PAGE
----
The study will include mostly patients with cancer, heart disease, and cognitive impairment, and without type 2 diabetes, because diabetics may already be taking the drug, even if it works. The project plans to track 3,000 people over the age of 70 for five consecutive years. Currently, the main obstacle is a lack of funding, which requires $50 million.

 

Matt Kaeberlein of the University of Washington thinks Barzilai’s research plan is sound. Although animal experiments have found that other drugs have stronger anti-aging effects, the long-term clinical history of metformin is an important basis. If approved, this would be the first clinical trial of an anti-aging drug in humans.

 

Source: British “Daily Mail” website

 

 

The magical effect of metformin against cancer

 

1. The anticancer effect of metformin

 

A study published in the Proceedings of the National Academy of Sciences by researchers from the Department of Immunology at Okayama University in Japan demonstrated that metformin exhibited anti-cancer effects by increasing the number of tumor CD8+ infiltrating lymphocytes (TILs) and preventing the reduction of CD8+ TILs due to apoptosis. effect.

 

TILs are special tumor-aggressive immune cells that can directly attack tumor cells. The number of TILs is closely related to the survival rate of patients.

A large number of TILs can avoid apoptosis caused by immune response, which may be the cytological basis of metformin in anti-cancer .

 

This study suggests that metformin may have unexpected effects in combination with various anti-cancer immunotherapies.

 

Source: Proc NatlAcadSci USA, 2015, 112(6):1809-1814.

 

2. Metformin inhibits esophageal cancer mechanism has been proven

 

The research group led by Professor Zhang Hao of Shantou University School of Medicine discovered the mechanism of action of the anti-diabetic drug metformin on human esophageal cancer and conducted preclinical research.

 

The research group elaborated relevant scientific issues at the molecular, cellular, whole (animal model) and patient specimen levels.

It was found that metformin selectively inhibited the growth of esophageal squamous cell carcinoma cells, in addition to inducing apoptotic cell death and inhibiting cell proliferation, but also induced autophagy.

Inhibition of autophagy at the drug or gene level can make tumor cells more sensitive to metformin-induced apoptotic death.

 

Metformin treatment inactivated the Stat3 pathway, especially the Stat3-Bcl2-Beclin1 network signaling pathway, and promoted the crosstalk between apoptosis and autophagy, resulting in metformin-induced tumor growth inhibition.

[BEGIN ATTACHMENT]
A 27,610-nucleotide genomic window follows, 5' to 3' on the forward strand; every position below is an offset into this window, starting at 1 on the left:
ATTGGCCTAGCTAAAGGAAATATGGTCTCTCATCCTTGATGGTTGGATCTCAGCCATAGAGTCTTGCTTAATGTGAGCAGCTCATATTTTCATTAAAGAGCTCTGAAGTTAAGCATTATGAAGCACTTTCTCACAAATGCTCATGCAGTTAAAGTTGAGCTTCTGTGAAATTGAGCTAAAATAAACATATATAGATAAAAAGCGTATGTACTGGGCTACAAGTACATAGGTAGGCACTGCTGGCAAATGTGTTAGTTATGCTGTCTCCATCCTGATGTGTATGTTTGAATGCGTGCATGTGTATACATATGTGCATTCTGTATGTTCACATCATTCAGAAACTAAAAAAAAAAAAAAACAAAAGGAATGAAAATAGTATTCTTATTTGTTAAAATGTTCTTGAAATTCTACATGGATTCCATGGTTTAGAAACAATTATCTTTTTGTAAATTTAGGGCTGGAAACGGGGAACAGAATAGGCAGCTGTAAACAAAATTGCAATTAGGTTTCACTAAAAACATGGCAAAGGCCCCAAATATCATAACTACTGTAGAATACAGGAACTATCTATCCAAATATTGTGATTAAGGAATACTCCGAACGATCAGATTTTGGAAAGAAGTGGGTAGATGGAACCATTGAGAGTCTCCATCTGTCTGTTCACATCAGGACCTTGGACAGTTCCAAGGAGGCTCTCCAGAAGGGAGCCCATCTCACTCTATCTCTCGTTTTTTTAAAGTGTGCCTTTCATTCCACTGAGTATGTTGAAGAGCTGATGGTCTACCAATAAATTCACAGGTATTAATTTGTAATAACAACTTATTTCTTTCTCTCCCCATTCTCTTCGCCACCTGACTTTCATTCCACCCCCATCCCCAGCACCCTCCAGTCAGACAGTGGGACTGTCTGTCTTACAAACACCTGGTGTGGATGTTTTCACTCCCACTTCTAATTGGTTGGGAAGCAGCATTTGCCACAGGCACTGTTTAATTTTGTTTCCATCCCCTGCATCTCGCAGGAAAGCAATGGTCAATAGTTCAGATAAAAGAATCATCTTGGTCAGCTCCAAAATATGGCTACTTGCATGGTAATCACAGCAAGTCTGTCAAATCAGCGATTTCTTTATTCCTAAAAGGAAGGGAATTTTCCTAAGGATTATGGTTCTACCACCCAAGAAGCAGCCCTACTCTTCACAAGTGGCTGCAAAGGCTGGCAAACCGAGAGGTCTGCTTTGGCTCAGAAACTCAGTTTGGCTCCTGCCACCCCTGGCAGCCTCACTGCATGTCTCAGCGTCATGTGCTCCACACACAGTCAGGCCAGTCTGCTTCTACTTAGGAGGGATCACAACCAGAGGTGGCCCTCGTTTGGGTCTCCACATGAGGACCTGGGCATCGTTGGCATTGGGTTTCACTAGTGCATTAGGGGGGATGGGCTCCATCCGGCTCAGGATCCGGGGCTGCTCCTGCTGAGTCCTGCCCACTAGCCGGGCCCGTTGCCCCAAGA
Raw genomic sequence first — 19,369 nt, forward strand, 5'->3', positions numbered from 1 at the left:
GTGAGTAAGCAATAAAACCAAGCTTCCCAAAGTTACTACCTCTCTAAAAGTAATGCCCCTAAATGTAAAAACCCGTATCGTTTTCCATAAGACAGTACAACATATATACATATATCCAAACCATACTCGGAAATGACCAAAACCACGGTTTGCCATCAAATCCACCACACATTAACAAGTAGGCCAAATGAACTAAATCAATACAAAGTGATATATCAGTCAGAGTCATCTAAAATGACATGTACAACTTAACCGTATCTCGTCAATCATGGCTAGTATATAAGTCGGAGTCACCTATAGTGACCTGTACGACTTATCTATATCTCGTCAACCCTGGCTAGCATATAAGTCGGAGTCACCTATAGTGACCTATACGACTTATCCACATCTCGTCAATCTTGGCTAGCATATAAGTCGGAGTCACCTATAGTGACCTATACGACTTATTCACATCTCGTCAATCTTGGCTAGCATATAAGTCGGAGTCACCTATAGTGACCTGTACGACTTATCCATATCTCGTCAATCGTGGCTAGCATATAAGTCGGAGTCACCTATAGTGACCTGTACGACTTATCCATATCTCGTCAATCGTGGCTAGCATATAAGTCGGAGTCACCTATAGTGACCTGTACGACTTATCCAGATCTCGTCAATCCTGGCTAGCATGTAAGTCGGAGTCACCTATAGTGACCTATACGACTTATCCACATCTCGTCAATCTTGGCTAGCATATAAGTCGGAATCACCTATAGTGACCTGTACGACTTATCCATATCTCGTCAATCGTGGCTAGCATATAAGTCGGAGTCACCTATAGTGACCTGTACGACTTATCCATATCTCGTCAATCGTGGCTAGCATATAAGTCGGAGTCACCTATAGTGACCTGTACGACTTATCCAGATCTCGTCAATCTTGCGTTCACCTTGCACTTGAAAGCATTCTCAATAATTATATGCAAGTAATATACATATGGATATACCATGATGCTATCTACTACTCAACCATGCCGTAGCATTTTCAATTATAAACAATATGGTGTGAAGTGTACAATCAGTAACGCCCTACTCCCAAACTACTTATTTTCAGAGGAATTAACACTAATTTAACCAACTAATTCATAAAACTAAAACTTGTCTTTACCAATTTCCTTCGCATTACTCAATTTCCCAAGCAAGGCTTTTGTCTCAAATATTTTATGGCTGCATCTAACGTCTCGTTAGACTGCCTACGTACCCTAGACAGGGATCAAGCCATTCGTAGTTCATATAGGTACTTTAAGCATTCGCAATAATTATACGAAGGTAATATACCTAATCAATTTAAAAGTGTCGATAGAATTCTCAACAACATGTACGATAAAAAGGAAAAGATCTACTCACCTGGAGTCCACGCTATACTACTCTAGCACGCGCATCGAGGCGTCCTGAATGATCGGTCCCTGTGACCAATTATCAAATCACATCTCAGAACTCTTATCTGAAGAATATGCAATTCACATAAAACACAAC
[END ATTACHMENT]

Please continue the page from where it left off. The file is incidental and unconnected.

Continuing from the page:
Source: Cell Death Dis, 2014, 5: e1088.

 

3. Metformin has inhibitory effect on liver cancer

 

Professor Wang Hongyang, an academician of the Chinese Academy of Engineering, led researchers from the Second Military Medical University and Shanghai Jiaotong University School of Medicine to find that metformin has an inhibitory effect on liver cancer.

Relevant research papers were published as cover articles in the journal Clinical Cancer Research, an international oncology journal.

 

The study analyzed samples from 273 liver cancer patients and found that the activity of protein kinase (AMPK) in liver cancer cells was reduced, and low levels of AMPK activity were associated with poor patient prognosis. Metformin can activate AMPK in hepatoma cells, inhibit cell proliferation, and reduce their tumorigenic ability in vivo.

The researchers analyzed the molecular mechanism of this effect, that is, metformin inhibits the activity of the transcription factor NF-KB signaling pathway by activating AMPK.

 

The study revealed that metformin has great potential in the treatment of hepatocellular carcinoma.

 

Source: Clin Cancer Res, 2013, 19(19): 5372-5380.

 

More and more studies have found that in patients with type 2 diabetes mellitus with mild to moderate impairment of renal function, the levels of urine protein and serum creatinine in the continued use group tended to decrease compared with those who discontinued metformin.

It means that the renal function has improved, and the reason may be related to factors such as the significant decrease in blood sugar, the reduction of blood sugar fluctuations, and the weight loss after the use of metformin.

Ultimately, these patients increased their life expectancy and improved their quality of life by adding metformin.

 

The status of the ace drug of metformin will not be surpassed in the next 20 years, maybe even 50 years.

Metformin, like caloric restriction, extends the lifespan of organisms, which has been demonstrated in nematodes, rats and mice.

In this way, metformin can be called “magic medicine” and “elixir”!

 

 

 

“Magic drug” metformin may make people live to 120 years old

(source:internet, reference only)